But the aspect that boomed out most loudly was his relentless pursuit of secular humanism in the face of ignorant religion. That came across even when his last doctor, Francis Collins, was speaking, addressing the memorial audience as a “follower of Jesus Christ”.
Collins, head of the US National Institutes of Health, said Hitchens had helped forward the search for scientific answers to cancer by agreeing to try new therapies. Collins also revealed that, ironically, he had prayed for the great atheist in his final days.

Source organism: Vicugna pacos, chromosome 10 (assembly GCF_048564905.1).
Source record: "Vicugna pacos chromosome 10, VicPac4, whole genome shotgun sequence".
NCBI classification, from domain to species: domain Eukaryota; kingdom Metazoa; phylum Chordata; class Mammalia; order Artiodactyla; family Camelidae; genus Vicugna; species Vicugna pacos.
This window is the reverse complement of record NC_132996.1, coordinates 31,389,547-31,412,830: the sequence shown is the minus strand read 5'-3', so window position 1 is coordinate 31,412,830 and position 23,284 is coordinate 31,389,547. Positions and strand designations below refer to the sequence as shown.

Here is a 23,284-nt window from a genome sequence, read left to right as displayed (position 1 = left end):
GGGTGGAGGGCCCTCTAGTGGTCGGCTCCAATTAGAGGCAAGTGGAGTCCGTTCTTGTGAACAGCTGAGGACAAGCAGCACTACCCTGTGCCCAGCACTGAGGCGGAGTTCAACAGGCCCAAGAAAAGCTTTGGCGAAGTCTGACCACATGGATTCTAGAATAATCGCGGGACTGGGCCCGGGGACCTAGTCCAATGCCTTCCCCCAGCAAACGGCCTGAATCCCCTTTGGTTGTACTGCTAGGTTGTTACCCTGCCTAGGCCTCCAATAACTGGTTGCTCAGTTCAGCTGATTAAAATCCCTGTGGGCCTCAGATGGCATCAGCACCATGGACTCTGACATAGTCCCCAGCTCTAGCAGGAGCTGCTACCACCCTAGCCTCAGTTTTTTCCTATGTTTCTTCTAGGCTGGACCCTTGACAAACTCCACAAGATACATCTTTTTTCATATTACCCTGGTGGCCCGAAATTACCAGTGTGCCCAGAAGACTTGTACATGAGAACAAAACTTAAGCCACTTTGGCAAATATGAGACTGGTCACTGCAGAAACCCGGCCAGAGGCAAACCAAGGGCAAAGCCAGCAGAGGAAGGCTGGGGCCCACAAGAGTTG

Even Hitchens – ever the auto-contrarian – had a poke at himself in that regard, too. At the end of the Gibney film Hitchens – his head by now bald from chemotherapy-induced hair loss – is heard insisting that there is no after life.
“I will never change my mind on that. Never change my mind,” he says.
After a pause, he adds: “But I do like surprises.”